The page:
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I want to shoot a timelapse sequence of a sunrise using my Canon 200D. It does support a timelapse video mode, but the settings are quite limited - I can either set everything manually, set auto-exposure for the first shot only or set auto-exposure for all shots. If I try shooting in the first two exposure modes I get the obvious problem of the scene getting too bright as the sun comes out in the sky. If I set the camera to auto-exposure on every shot I get uneven lighting as the exposure meter doesn't guarantee a smooth gradient.

I've read online that the solution to this issue is to use a bulb intervalometer, which essentially let's you fine tune how quickly the exposure changes between shots. However devices that support this are quite costly (300$+) and I'd rather not invest in them right now. Is it possible to achieve the same effect by connecting a phone or a laptop to the camera and using a piece of third-party software?

Here's an example of what I'm trying to achieve

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    You might have better luck finding software that takes your sequence of auto-exposure images and adjusts the exposure in each one to create a smooth transition. – Caleb Oct 13 '17 at 14:54
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    Never tried doing this before, but would a graduated ND placed at the horizon line solve for allowing a more consistent exposure from foreground to sky as the sun comes up? – Hueco Oct 13 '17 at 15:05
  • @Caleb I've thought of that too but couldn't find it after a quick search. – JonathanReez Oct 13 '17 at 15:08
  • @Corey a graduated filter solves a different problem. I need to get the sky to evenly transition in color between shots, avoiding any visible 'jumps' – JonathanReez Oct 13 '17 at 15:10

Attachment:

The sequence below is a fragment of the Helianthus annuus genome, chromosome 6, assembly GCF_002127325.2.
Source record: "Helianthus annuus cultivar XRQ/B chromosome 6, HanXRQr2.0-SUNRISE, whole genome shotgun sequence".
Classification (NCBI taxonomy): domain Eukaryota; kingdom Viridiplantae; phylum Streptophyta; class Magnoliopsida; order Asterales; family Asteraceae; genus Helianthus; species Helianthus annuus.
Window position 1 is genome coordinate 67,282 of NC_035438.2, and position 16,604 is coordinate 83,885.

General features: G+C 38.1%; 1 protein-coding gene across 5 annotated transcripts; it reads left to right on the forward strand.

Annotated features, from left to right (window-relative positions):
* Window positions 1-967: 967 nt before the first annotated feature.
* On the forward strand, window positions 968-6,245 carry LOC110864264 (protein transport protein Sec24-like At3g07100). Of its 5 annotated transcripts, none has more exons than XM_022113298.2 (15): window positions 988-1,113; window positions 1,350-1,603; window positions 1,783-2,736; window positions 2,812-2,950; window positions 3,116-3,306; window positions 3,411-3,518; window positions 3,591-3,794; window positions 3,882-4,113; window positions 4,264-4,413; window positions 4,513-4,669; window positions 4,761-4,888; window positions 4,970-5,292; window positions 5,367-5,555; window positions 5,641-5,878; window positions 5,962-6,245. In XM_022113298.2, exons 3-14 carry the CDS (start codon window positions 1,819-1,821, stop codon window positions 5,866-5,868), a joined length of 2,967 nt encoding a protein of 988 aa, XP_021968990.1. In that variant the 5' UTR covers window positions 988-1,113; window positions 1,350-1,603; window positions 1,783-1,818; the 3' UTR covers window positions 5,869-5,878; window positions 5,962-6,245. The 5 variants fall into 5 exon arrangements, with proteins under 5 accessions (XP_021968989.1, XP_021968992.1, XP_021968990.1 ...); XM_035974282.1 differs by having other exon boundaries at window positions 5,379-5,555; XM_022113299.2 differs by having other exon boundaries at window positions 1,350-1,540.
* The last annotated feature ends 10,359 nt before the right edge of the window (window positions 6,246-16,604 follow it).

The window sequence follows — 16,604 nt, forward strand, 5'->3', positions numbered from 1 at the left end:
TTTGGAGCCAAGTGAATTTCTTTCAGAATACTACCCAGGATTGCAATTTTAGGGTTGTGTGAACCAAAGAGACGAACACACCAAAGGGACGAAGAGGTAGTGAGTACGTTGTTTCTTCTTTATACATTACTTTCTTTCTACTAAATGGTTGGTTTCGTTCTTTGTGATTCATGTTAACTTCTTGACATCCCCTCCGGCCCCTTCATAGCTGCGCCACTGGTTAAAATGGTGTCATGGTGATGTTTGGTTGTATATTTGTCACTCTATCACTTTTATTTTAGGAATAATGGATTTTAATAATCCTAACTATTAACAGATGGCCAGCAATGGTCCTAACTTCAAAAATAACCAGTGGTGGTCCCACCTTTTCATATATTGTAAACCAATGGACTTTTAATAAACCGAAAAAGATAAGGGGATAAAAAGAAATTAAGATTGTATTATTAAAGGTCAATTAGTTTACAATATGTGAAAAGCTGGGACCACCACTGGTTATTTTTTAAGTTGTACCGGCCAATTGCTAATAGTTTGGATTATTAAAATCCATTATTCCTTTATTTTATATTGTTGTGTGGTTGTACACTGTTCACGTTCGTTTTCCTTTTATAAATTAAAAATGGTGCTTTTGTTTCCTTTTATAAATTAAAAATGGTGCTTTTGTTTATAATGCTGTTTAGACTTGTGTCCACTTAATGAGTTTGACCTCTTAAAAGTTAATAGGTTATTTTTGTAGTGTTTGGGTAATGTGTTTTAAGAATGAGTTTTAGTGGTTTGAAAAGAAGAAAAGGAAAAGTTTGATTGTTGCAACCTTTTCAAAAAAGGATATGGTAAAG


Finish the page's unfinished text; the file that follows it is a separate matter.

• @NikitaSokolsky - gotcha - would love to learn more. Do you have a link to something you're trying to replicate? – Hueco Oct 13 '17 at 15:11
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One option is:

  • Get a manual lens, probably a cinema lens, or one that does not "snap" too easily.

  • Make your calculations on the aperture range.

  • Make calculations on how are the increments you need to make.

  • Change the aperture manually.

  • Shoot in raw so you can make micro adjustments in post.

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Buy a simple intervalometer from Amazon. Expose each frame for half the time of the interval between frames to get smooth results.

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    You misunderstand the question. OP isn't asking about smooth video motion. He's asking about smooth exposure transition because the large change in light levels during a sunrise or sunset. – scottbb Feb 26 '18 at 2:24

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